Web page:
Turnagain Pass Avalanche Forecast RSS

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ARCHIVED FORECAST - All forecasts expire after 24 hours from the posting date/time.
Issued
Tue, January 5th, 2016 - 7:00AM
Expires
Wed, January 6th, 2016 - 7:00AM
Forecaster
Graham Predeger
The Bottom Line

There is a CONSIDERABLE avalanche danger above treeline in the eastern Turnagain Arm region today in the wake of yet another powerful burst of easterly winds and subtropical moisture from yesterday.   Cautious route-finding and conservative decision-making will be essential as a variety of human-triggered storm snow avalanche issues may be found today.

Below treeline the danger is MODERATE due mainly to the threat from avalanches initiating above and running into this lower elevation band.    

Today will mark the tail end of the most recent warm, wet storm that gave us another 1 € of water weight and storm force winds at ridgetop locations.   The conservative move today will be to keep your slope angles mellow and give any steep terrain (greater than 30 degrees) another day or two to adjust to this latest shock.   This includes avoiding terrain running under slide paths such as Johnson Pass Trail and Lynx Creek drainage.

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Tue, January 5th, 2016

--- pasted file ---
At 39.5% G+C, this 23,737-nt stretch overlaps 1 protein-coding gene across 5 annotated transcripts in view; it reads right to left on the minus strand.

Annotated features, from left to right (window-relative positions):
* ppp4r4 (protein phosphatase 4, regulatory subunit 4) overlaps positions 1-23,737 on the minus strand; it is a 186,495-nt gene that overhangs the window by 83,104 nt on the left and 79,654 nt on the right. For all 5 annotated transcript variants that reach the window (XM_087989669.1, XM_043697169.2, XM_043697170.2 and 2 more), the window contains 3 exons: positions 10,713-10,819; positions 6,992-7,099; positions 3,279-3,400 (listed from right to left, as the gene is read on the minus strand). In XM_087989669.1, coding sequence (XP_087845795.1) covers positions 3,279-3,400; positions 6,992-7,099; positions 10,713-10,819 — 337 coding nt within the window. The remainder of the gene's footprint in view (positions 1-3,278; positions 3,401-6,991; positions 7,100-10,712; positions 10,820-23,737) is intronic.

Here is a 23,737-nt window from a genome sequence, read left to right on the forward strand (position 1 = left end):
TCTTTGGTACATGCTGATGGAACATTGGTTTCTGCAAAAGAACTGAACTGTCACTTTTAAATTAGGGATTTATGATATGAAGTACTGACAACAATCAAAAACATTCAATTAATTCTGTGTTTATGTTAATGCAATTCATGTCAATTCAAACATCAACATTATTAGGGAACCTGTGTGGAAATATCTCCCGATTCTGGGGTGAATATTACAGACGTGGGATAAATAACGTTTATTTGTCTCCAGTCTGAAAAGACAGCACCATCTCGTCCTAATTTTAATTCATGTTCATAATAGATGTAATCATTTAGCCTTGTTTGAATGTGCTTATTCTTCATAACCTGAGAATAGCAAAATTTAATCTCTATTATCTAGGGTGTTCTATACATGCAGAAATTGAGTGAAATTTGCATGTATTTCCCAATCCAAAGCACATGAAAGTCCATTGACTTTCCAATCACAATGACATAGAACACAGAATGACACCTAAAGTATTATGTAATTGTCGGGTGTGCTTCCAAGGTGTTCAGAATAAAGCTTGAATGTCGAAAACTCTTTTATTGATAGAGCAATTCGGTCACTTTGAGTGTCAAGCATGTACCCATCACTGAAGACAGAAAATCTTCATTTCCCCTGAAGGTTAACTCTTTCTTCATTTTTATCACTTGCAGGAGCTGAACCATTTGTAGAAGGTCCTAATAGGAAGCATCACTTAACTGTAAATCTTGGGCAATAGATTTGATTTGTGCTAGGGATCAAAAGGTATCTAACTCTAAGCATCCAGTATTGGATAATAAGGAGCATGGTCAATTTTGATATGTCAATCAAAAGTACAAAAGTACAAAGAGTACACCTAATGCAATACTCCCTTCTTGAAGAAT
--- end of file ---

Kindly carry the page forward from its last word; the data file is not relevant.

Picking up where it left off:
Alpine
Above 2,500'
Considerable (3)
Avalanche risk
Treeline
1,000'-2,500'
Considerable (3)
Avalanche risk
Below Treeline
Below 1,000'
Moderate (2)
Avalanche risk
Alpine
Above 2,500'
Avalanche risk
Considerable (3)
Treeline
1,000'-2,500'
Avalanche risk
Considerable (3)
Below Treeline
Below 1,000'
Avalanche risk
Moderate (2)
Danger Scale:
No Rating (0)
Low (1)
Moderate (2)
Considerable (3)
High (4)
Extreme (5)
Avalanche Problem 1
  • Storm Slabs
    Storm Slabs
Storm Slabs
Storm Slab avalanches are the release of a cohesive layer (a slab) of new snow that breaks within new snow or on the old snow surface. Storm-slabs typically last between a few hours and few days (following snowfall). Storm-slabs that form over a persistent weak layer (surface hoar, depth hoar, or near-surface facets) may be termed Persistent Slabs or may develop into Persistent Slabs.
More info at Avalanche.org

Though we lack information from the upper elevation start zones over the past week due to a very active and stormy weather pattern inhibiting travel, we can anticipate that today will be another day of storm-snow avalanche issues including the potential for winds slabs, storm slabs, and cornice fall.  These are all direct-action avalanche problems that occur during or immediately after a storm and can be exacerbated by a skier or snowmachiner in steep terrain today.